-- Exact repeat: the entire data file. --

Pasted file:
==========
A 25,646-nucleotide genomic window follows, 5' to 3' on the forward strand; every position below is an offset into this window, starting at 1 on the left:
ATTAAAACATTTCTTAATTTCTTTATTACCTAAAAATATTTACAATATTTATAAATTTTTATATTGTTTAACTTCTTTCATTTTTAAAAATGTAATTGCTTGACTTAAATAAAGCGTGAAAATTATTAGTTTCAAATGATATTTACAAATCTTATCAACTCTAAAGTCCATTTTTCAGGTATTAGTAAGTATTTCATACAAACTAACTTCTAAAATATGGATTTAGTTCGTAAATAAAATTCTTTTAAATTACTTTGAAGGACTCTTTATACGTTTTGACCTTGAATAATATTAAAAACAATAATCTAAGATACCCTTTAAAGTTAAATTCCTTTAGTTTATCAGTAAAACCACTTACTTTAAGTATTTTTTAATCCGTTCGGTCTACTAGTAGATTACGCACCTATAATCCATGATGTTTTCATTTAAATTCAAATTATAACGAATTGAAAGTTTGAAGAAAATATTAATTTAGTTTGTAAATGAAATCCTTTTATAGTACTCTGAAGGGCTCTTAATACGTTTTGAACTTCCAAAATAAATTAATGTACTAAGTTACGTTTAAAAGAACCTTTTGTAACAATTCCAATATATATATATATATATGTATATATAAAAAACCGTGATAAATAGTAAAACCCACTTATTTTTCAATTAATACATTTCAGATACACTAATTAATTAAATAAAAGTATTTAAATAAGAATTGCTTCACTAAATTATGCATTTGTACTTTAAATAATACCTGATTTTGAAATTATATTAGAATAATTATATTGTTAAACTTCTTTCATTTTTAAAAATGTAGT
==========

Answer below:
A 25,646-nucleotide genomic window follows, 5' to 3' on the forward strand; every position below is an offset into this window, starting at 1 on the left:
ATTAAAACATTTCTTAATTTCTTTATTACCTAAAAATATTTACAATATTTATAAATTTTTATATTGTTTAACTTCTTTCATTTTTAAAAATGTAATTGCTTGACTTAAATAAAGCGTGAAAATTATTAGTTTCAAATGATATTTACAAATCTTATCAACTCTAAAGTCCATTTTTCAGGTATTAGTAAGTATTTCATACAAACTAACTTCTAAAATATGGATTTAGTTCGTAAATAAAATTCTTTTAAATTACTTTGAAGGACTCTTTATACGTTTTGACCTTGAATAATATTAAAAACAATAATCTAAGATACCCTTTAAAGTTAAATTCCTTTAGTTTATCAGTAAAACCACTTACTTTAAGTATTTTTTAATCCGTTCGGTCTACTAGTAGATTACGCACCTATAATCCATGATGTTTTCATTTAAATTCAAATTATAACGAATTGAAAGTTTGAAGAAAATATTAATTTAGTTTGTAAATGAAATCCTTTTATAGTACTCTGAAGGGCTCTTAATACGTTTTGAACTTCCAAAATAAATTAATGTACTAAGTTACGTTTAAAAGAACCTTTTGTAACAATTCCAATATATATATATATATATGTATATATAAAAAACCGTGATAAATAGTAAAACCCACTTATTTTTCAATTAATACATTTCAGATACACTAATTAATTAAATAAAAGTATTTAAATAAGAATTGCTTCACTAAATTATGCATTTGTACTTTAAATAATACCTGATTTTGAAATTATATTAGAATAATTATATTGTTAAACTTCTTTCATTTTTAAAAATGTAGT